Policy positions

Within both formal and informal institutions – such as government, civil society, media, laws, policies, culture, traditions – lies the potential for dampening the incidence and impact of armed violence. However, these same institutions can also encourage or even accelerate the dynamics of armed violence. AOAV works internationally, regionally, nationally, and locally to bolster existing institutions’ ability to reduce armed violence and support its victims, and looks to create enabling institutions where none exist.

10441694975_c2515c6974_zFormal institutions are critical components to any effort to reduce armed violence and mitigate its impact. Government bodies, notably those from the security and justice sectors but also health, social services and municipal authorities (among others), have a leading role to play in addressing armed violence. The legal framework, regulations, policies, practices, and informal norms that guide government action typically need to be changed in order to better mitigate armed violence and support those it victimises. Often underestimated is the need to coordinate action across implementers, programmes, and often international donors and NGOs; quite often relevant coordination bodies are weak or non-existent.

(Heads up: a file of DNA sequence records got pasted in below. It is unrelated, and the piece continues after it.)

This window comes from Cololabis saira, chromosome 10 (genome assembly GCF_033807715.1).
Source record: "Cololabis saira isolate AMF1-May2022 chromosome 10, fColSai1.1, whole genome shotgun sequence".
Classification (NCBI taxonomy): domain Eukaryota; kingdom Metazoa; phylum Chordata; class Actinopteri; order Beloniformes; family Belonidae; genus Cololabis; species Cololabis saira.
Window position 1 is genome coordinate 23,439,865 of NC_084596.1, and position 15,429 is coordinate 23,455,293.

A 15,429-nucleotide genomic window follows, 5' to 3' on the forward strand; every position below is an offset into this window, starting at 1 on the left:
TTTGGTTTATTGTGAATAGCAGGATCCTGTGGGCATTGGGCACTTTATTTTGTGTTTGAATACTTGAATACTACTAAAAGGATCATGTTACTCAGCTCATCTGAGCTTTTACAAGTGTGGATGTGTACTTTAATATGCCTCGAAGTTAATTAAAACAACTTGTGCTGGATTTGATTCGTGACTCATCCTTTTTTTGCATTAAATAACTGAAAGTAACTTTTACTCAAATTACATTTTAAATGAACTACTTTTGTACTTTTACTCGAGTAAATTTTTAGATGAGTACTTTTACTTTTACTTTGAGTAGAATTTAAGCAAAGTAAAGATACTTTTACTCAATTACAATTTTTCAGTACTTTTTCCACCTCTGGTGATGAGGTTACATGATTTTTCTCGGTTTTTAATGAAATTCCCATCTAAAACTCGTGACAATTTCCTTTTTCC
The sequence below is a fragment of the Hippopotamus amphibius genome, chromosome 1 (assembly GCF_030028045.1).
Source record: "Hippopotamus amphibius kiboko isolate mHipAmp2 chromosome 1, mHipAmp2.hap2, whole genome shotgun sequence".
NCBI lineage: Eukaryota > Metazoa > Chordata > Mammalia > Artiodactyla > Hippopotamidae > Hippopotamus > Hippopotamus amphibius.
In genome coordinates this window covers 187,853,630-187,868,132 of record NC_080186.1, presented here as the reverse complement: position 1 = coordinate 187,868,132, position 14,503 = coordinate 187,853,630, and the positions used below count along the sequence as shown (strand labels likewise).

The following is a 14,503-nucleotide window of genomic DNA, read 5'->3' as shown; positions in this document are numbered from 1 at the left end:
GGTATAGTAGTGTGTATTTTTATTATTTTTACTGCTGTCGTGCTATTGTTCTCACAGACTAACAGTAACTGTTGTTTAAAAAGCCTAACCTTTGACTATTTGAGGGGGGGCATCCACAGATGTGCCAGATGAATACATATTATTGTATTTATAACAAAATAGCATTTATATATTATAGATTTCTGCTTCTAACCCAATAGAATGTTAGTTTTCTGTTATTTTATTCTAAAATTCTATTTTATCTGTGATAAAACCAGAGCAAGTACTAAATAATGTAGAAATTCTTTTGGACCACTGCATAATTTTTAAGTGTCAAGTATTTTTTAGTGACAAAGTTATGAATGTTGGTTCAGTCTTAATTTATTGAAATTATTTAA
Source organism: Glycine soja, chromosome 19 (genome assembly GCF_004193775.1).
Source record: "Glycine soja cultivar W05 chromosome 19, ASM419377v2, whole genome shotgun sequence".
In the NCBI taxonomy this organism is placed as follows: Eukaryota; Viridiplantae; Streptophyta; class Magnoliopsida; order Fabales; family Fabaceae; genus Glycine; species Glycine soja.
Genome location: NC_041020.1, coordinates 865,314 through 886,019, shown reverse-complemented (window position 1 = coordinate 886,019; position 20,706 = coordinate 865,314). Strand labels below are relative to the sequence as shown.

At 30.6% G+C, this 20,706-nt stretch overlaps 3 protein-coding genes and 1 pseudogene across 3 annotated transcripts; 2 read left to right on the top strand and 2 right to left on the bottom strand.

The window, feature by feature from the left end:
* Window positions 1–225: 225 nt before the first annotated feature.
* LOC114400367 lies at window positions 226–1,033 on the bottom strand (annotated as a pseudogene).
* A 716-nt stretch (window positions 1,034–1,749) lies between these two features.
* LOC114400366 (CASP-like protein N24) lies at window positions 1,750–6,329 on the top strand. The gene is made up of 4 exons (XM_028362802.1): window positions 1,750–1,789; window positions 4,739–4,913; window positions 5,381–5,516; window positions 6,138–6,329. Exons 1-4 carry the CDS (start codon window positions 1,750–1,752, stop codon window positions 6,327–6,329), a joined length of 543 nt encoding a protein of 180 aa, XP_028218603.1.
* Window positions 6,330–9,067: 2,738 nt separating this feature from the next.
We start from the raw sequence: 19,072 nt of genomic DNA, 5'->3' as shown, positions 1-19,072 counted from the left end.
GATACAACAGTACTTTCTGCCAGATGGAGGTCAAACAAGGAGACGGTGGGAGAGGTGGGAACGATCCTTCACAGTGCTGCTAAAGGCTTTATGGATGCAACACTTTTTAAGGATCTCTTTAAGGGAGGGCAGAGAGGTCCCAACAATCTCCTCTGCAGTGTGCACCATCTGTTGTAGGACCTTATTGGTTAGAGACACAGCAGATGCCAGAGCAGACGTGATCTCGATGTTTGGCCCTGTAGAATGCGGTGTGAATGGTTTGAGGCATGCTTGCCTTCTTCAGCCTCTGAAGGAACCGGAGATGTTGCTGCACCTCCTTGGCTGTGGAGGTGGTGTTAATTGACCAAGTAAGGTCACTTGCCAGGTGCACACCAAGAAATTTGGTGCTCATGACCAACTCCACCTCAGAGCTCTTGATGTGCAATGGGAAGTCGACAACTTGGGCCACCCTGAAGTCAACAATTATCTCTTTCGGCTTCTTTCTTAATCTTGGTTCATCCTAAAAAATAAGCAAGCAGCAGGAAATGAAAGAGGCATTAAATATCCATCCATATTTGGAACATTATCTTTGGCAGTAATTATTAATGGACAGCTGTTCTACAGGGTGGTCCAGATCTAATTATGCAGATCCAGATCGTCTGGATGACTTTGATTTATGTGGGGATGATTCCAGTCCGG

In addition to government institutions, other sectors should be mobilized to address the problem of armed violence. Local NGOs, community based organizations, businesses, and the media, as well as traditional and religious leaders, have proven in numerous contexts to be as or more critical to solving serious social problems. The Nobel-prize winning efforts by the International Campaign to Ban Landmines (ICBL) network, of which AOAV was an active member, as well as dozens of inspirational leaders – such as Diana Princess of Wales, Jody Williams, Queen Noor of Jordan, and survivors such as Tun Channareth, Song Kosal, Margaret Arech Orech – to pass the Land Mine Ban is a notable example of the power of non-governmental actors to affect change. The joint effort between civil society organisations and the Catholic Church to negotiate a gang truce in El Salvador, which overnight reduced the number of murders by half, is another example of the extraordinary impact of non-governmental actors.